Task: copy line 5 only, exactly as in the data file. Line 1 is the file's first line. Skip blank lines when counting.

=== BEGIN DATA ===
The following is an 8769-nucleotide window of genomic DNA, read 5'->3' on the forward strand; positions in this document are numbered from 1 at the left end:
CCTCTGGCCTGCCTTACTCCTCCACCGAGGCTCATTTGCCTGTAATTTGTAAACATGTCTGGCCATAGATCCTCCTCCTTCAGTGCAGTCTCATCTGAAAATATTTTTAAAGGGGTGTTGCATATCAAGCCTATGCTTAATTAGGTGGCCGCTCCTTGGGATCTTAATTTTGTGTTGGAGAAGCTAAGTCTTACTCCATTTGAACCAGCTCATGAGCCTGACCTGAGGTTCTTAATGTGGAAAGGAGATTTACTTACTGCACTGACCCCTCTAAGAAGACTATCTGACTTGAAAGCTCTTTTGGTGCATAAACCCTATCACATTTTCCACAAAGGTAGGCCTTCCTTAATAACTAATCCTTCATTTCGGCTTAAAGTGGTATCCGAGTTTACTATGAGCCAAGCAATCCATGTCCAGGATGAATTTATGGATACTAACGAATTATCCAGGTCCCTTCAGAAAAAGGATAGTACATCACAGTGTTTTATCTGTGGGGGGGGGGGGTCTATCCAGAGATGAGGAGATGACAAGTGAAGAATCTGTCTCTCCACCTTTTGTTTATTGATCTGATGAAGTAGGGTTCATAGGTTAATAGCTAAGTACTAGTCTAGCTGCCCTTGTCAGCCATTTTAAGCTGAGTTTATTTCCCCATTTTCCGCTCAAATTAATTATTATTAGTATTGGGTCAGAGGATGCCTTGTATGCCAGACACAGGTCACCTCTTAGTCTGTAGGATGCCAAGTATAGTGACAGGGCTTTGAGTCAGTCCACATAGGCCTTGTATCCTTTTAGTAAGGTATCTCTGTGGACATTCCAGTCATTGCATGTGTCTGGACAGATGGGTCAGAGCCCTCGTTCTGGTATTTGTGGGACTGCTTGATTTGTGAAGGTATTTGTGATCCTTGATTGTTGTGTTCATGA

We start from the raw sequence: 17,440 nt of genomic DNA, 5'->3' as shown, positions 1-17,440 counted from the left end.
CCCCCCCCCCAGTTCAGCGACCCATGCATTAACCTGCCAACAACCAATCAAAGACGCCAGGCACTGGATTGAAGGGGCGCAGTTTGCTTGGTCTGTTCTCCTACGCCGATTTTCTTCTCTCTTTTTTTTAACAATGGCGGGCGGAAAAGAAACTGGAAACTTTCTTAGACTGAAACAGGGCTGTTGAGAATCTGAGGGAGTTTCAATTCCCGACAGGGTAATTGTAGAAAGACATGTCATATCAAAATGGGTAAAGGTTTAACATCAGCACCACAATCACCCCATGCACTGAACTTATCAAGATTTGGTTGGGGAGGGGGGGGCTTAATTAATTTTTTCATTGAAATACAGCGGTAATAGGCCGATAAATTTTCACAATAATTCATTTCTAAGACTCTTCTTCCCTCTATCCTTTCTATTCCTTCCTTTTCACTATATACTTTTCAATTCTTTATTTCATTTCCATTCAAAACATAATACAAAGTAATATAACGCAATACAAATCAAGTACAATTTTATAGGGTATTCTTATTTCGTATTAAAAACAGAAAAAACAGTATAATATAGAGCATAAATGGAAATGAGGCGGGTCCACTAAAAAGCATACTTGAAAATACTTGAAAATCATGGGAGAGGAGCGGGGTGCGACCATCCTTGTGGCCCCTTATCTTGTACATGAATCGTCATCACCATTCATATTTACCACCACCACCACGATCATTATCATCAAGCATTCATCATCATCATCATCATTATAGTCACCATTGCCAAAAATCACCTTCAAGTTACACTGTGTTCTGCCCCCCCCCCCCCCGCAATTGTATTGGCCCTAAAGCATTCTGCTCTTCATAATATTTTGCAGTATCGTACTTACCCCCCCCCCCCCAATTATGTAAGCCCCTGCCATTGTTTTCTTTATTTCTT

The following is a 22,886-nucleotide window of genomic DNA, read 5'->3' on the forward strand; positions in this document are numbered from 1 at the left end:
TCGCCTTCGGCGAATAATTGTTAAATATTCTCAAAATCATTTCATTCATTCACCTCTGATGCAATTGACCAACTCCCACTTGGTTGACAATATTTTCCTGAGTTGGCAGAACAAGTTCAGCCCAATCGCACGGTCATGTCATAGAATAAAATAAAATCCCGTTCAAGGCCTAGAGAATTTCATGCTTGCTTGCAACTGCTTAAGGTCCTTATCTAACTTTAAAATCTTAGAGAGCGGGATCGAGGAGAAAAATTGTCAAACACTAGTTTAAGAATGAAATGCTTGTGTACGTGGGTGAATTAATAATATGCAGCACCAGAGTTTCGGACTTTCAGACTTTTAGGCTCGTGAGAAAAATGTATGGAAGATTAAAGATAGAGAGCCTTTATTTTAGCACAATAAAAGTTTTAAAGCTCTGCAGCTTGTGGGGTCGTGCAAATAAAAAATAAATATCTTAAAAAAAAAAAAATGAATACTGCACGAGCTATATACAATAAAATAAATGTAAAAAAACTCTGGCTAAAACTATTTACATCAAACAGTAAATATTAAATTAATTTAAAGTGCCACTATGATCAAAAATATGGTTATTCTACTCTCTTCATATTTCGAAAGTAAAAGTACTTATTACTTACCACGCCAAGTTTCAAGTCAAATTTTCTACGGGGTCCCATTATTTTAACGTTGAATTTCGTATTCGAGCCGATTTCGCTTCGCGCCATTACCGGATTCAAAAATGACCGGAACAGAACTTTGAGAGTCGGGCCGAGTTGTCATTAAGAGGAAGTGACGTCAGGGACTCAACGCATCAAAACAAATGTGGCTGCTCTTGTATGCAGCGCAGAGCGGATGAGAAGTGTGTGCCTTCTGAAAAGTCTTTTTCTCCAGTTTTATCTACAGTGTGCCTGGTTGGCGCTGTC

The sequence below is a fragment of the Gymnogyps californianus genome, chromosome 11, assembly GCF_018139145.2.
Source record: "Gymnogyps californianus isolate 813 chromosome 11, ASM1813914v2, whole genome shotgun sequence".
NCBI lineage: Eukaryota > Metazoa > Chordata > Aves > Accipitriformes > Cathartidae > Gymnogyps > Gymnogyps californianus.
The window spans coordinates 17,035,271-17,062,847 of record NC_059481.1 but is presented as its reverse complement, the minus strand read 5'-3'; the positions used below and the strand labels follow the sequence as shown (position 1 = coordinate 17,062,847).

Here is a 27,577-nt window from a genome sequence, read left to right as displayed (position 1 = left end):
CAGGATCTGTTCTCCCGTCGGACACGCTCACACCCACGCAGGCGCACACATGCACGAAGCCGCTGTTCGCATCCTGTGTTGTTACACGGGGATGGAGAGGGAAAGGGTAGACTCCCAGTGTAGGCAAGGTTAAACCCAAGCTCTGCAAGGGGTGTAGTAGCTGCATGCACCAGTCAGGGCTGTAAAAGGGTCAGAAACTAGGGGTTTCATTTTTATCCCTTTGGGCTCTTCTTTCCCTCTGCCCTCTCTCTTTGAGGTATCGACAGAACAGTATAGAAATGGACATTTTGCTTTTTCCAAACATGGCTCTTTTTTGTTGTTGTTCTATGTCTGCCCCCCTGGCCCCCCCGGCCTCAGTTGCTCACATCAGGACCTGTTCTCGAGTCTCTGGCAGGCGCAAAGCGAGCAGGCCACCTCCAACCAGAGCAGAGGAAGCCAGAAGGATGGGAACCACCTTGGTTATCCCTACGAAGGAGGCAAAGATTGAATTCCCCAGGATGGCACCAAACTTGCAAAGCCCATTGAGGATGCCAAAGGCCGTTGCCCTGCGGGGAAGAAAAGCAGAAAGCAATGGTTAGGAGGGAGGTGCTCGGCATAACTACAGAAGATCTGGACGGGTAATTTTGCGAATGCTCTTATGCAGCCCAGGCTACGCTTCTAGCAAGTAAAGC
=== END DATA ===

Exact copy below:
The following is a 22,886-nucleotide window of genomic DNA, read 5'->3' on the forward strand; positions in this document are numbered from 1 at the left end: